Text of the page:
Urban Sprawl And Urban Growth

Group #6 Policy Debate
Sofia U., Johan C., Bridgette C., Madison A., Erika K., Amayrani V., & Cameron P.
Intro-Sofia Usrey Urban sprawl has been known to have no question of its occurrence because the signs are all but hidden from plain site. These new areas of development often will spring up next to rural or undeveloped areas or by deteriorating central cities. When it comes to talking about metropolitan growth, there are three kinds of developments that follow under the umbrella of urban sprawl: leapfrog development, strip or ribbon development, and low-density single-dimensional development.
Leapfrog- Sofia Usrey
Developers will build new developments long distances away from the city often stretching past other available
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Surprisingly, urban sprawl can sometimes be a helpful solution to this problem. As stated before urban sprawl is the movement from major urban areas to smaller suburban areas, that are usually dependent on cars to get from place to place. While some might think this may cause problems for the inner city areas, it can help in the aspect of reducing overpopulation. The more people that decide to move out of the city the less likely the area is to over-populate. This can, in turn reduce a number of other problems associated with overpopulation such as environmental costs, public health, and safety. When there are many people in one area, natural resources become depleted quicker. By moving individuals to areas outside the city, helps spreads the use of the resources more evenly over an area. Also overpopulation can cause many problems with the public’s health and well-being. Overpopulation leads to more vehicles being out on the road, thus more air pollution and harmful emissions from these cars. Urban sprawl moves some of these vehicles away from the tight confines of the city, to areas that have more room to take in these emissions. Furthermore, the more automobiles there are on the road the greater likeliness of wrecks and decreased public safety. Moving people outside the city does cause them to rely on the use of automobiles to get to work within the city, but it can promote the use…show more content…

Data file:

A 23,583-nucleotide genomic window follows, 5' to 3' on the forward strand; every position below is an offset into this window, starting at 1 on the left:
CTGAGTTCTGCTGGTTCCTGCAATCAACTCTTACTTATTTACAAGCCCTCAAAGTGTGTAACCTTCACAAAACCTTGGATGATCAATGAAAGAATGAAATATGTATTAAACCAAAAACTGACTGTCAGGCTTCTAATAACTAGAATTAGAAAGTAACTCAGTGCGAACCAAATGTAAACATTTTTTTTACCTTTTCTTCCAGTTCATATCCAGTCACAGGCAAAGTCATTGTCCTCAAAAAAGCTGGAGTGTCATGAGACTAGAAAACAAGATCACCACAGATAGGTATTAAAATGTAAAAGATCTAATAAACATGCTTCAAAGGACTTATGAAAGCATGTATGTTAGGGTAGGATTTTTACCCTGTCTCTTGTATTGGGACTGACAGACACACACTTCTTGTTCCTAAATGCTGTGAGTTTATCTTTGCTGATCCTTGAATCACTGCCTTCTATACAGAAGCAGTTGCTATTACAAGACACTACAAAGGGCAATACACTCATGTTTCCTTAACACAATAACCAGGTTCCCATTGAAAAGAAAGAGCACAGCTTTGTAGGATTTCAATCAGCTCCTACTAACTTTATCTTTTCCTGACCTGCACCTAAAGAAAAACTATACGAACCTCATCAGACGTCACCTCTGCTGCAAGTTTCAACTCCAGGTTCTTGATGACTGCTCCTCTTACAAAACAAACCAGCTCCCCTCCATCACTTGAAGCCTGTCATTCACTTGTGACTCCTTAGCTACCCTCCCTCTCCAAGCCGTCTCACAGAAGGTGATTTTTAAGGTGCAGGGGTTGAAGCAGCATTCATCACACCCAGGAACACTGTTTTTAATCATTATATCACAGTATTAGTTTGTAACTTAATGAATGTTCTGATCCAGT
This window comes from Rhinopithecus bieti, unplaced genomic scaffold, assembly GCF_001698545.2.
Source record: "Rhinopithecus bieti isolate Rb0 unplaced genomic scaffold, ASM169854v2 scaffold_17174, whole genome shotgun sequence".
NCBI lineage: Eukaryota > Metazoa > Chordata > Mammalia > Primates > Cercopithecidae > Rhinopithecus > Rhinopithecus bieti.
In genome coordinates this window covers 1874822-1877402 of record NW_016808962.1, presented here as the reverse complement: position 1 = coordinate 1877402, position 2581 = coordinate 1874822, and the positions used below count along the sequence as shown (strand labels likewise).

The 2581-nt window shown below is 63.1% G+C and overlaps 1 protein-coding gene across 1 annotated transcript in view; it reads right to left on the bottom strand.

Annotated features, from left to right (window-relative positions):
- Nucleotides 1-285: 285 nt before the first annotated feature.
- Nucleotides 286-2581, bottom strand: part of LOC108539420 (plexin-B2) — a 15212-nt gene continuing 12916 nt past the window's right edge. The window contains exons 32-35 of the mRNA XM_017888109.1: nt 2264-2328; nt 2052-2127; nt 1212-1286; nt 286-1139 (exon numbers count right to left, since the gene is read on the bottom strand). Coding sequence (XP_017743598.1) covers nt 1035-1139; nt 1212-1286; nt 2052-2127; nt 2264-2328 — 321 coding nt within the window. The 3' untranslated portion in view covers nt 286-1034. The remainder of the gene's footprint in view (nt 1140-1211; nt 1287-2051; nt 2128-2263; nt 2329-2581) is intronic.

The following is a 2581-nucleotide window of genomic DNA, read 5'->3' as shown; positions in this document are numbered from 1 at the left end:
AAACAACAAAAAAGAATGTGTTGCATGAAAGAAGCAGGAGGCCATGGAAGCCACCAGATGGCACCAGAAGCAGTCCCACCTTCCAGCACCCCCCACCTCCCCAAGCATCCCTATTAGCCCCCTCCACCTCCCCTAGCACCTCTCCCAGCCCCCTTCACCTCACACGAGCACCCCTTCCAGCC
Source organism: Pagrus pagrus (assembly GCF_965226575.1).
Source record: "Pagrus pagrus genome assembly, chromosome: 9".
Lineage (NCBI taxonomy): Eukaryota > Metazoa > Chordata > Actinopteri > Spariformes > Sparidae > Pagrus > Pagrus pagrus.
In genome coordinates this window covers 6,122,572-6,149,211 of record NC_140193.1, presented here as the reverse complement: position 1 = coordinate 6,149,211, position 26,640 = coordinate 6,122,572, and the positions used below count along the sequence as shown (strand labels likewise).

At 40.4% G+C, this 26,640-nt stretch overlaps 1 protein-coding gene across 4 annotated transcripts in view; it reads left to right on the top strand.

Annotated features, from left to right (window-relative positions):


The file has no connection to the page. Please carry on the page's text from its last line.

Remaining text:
Gentrification is the renewal of old buildings or houses that in turn increases the property values. Unfortunately, with this increase in property value, many residents are in turn unable to keep up with this new cost of living and are displaced. Building various condos and mixed use residential properties brings in wealthier residents while displacing some residents that have grown up in the area. In the documentary Portland- Quest for the livable city, we learn that between 1998-2008 the price of a single family home in Portland nearly doubled. This increase in property value brings and increase in taxes, financially straining those who choose to stay in the area. Gentrification may lead to racial segregation in urban areas, displacing low income families who are no longer able to afford the cost of living with more affluent
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